The gargantuan ship burst through the cloud cover and descended, the sweet air underneath its bulk shimmering with the force cushion expended by her powerful engines. At 100,000 feet, the retro-rockets activated, spitting spikes of brilliant orange-blue flame towards the ground to slow the behemoth’s descent. Even so, when the craft touched down the earth trembled with the impact. The engines died and a calm settled across the prairie, the knee-high, tan grass waving in the gentle breeze that flowed across the veldt. Many eyes watched the descent — birds, mostly, but also those of a passing herd of gazelle-like herbivores stared momentarily before the animals ran in fear. But other eyes also watched — intelligent, green eyes that were not afraid, but were very interested in what the landing ship might mean.
The ship rested, at last, its hull having sunk several inches into the warm, rich soil from the ship’s tremendous weight. Every system on the Bon Chance was alive. Scanners of every sort examined the world around them, seeking out every minute scrap of information, looking for any details about the air, plant life, animals, radiation, bacteria, soil composition, star-relative positioning, and the nearly endless list of minutiae which such first contact protocols demanded. The crew of the ship, all 130 of them, were alert and awake, each doing his task of preparing the ship for whatever her commander might require. Engines were being recalibrated and kept in readiness in case a sudden departure became essential. Weapons were loaded and distributed to the crew who would be first to step out onto the soil of El Dorado. Even floors were being swept so that no errant scrap of paper might be allowed to impede the work at hand. But no matter how efficient the efforts of the crew were, every pair of hands was connected to a brain that was only partially thinking of the task at hand. The rest of those minds were thinking of the immense find of presarium on which the Bon Chance now rested. Although from the outside, the blocky craft appeared still and lifeless, inside it was a buzzing hive of activity.
Nearly seven hours after touchdown, a soft whirring sound came from the belly of the starship, and a boarding ramp descended from the underside of the craft. Fourteen men on spindly-looking motorcycles cautiously rode down the sloped, textured metal, their eyes trying to look everywhere at once. Each man carried a portable sensing/recording device, various kinds of emergency survival gear, and a sidearm. Half of the men, also had short, stubby rifles slung over their backs. These split into seven squads, each taking another man with him, and the squads whirred off in different directions. From the command center of the Bon Chance, Commander Reese watched their departure on his personal view screen. Even though every measure of security had been taken and every indication that this world was no more dangerous than any still-wild sector of Earth, Reese couldn’t shake the nagging whisper somewhere inside him that said something was very wrong here. “Be careful,” he whispered to the images of his crew as they rode away from the safety of his ship. Then he touched a switch on his console, and the viewscreen changed perspective. Now, instead of the tan and green sea of grass surrounding the ship, it was a black field with a glowing pale dot — the Bon Chance herself — at the center, and seven much smaller pinpoints of light around it, slowly moving away from the center.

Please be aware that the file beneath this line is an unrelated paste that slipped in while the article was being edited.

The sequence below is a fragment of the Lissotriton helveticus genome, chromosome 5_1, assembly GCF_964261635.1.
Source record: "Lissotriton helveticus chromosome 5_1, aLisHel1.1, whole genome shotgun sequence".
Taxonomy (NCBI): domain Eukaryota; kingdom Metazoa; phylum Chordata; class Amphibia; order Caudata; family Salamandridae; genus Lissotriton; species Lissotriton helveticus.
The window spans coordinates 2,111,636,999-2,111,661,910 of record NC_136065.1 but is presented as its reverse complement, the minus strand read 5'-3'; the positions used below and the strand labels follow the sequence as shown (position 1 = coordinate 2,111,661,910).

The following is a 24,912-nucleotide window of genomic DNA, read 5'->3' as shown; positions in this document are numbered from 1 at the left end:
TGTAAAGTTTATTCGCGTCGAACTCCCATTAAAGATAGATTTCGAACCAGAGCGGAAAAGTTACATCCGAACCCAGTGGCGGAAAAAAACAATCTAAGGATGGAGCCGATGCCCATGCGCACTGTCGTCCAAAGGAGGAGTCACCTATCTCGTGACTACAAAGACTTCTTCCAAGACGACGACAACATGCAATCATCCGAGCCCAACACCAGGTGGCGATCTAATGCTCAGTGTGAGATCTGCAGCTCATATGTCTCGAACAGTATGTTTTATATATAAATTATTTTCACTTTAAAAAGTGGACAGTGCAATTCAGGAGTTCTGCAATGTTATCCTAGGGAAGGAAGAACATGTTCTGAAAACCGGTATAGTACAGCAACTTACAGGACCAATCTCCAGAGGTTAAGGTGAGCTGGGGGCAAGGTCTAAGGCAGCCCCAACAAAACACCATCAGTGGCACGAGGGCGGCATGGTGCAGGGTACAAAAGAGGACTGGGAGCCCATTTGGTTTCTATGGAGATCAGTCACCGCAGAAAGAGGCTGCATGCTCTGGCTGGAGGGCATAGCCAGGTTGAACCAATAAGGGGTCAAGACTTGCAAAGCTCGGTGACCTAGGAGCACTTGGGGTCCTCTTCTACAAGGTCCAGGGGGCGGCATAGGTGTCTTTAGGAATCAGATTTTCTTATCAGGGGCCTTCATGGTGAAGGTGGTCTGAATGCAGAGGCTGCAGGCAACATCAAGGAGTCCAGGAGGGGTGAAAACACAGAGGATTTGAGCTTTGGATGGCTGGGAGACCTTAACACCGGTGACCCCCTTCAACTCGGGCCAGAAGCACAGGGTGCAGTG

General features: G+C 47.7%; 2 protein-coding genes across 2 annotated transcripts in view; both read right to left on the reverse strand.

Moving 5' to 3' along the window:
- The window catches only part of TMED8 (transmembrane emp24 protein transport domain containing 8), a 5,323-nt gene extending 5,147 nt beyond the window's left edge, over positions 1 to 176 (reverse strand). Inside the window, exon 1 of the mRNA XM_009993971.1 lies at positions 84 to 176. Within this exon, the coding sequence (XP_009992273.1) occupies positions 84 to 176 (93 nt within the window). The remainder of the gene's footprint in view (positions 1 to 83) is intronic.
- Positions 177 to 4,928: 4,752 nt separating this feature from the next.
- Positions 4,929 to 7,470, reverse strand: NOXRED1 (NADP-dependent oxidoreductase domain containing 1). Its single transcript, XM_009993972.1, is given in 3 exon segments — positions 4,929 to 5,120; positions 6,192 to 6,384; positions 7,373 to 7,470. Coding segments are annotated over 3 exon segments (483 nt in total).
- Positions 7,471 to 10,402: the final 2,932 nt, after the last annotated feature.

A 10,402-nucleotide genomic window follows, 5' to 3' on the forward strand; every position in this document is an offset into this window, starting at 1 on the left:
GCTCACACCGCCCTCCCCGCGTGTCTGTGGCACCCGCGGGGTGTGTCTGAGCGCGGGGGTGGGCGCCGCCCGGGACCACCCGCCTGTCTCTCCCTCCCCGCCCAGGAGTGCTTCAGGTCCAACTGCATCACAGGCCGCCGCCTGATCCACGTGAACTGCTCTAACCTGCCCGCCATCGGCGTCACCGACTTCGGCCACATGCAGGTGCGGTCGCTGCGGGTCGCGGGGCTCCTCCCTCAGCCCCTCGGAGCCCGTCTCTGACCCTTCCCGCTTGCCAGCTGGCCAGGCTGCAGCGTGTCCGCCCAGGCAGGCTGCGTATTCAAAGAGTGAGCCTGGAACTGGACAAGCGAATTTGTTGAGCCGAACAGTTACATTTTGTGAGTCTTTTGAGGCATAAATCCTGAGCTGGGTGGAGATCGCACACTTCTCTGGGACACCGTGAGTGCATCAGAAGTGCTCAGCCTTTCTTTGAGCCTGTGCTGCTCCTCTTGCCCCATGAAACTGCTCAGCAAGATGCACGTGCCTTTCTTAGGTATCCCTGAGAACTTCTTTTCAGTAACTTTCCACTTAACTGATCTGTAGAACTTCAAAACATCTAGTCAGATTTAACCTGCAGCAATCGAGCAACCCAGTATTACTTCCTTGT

As the sun began moving towards the horizon, six of the seven recon squads trekked back to their ship. There they turned in their equipment so the data they’d collected could be analyzed, weapons stored, rations restocked, and clothing sterilized. But when C-squad, composed of Delaney and Mgalo, did not return on time and did not reply to repeated radio hails, a hastily assembled search party was organized. Twenty men, heavily armed and prepared for a hazardous rescue, mounted six-wheeled ATVs and made ready to take off in the direction the lost squad had taken. At the last moment, a radio message crackled through from C-squad — they were coming in, unhurt. Their radio had been rendered FUBAR as they traveled through a canyon whose walls had been hefty in quartz deposits, preventing the signals from carrying. They reported that while they had not found anything related to the presarium they had found something equally interesting. What it was, they wouldn’t say. Then they broke the connection.
Commander Reese’s viewscreen flickered to life, again showing a view from the sky — a black field, a mile in diameter, with a glowing dot at the center. Into the perimeter of that area came a pair of green-white dots, representing C-squad. The commander adjusted the resolution, zooming in on those dots, and was puzzled when one dot resolved into a pair. There were two living things on that bike.